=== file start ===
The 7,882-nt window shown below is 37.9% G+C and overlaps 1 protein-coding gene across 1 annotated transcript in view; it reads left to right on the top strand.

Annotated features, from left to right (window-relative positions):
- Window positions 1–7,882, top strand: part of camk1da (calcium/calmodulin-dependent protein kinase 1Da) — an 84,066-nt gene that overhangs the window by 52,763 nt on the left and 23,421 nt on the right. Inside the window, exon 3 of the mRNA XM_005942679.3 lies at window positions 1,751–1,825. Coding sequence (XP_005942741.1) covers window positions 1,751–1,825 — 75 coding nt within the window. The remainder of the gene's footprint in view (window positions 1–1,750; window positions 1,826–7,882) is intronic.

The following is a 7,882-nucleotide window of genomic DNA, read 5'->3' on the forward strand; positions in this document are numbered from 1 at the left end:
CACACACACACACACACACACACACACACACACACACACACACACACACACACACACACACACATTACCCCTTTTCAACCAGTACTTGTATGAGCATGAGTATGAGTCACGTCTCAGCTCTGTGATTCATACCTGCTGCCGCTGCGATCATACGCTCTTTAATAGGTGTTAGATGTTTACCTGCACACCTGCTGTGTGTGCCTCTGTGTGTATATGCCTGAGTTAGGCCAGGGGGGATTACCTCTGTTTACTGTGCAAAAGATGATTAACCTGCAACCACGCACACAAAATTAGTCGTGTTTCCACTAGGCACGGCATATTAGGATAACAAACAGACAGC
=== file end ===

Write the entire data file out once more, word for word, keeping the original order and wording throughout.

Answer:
The 7,882-nt window shown below is 37.9% G+C and overlaps 1 protein-coding gene across 1 annotated transcript in view; it reads left to right on the top strand.

Annotated features, from left to right (window-relative positions):
- Window positions 1–7,882, top strand: part of camk1da (calcium/calmodulin-dependent protein kinase 1Da) — an 84,066-nt gene that overhangs the window by 52,763 nt on the left and 23,421 nt on the right. Inside the window, exon 3 of the mRNA XM_005942679.3 lies at window positions 1,751–1,825. Coding sequence (XP_005942741.1) covers window positions 1,751–1,825 — 75 coding nt within the window. The remainder of the gene's footprint in view (window positions 1–1,750; window positions 1,826–7,882) is intronic.

The following is a 7,882-nucleotide window of genomic DNA, read 5'->3' on the forward strand; positions in this document are numbered from 1 at the left end:
CACACACACACACACACACACACACACACACACACACACACACACACACACACACACACACACATTACCCCTTTTCAACCAGTACTTGTATGAGCATGAGTATGAGTCACGTCTCAGCTCTGTGATTCATACCTGCTGCCGCTGCGATCATACGCTCTTTAATAGGTGTTAGATGTTTACCTGCACACCTGCTGTGTGTGCCTCTGTGTGTATATGCCTGAGTTAGGCCAGGGGGGATTACCTCTGTTTACTGTGCAAAAGATGATTAACCTGCAACCACGCACACAAAATTAGTCGTGTTTCCACTAGGCACGGCATATTAGGATAACAAACAGACAGC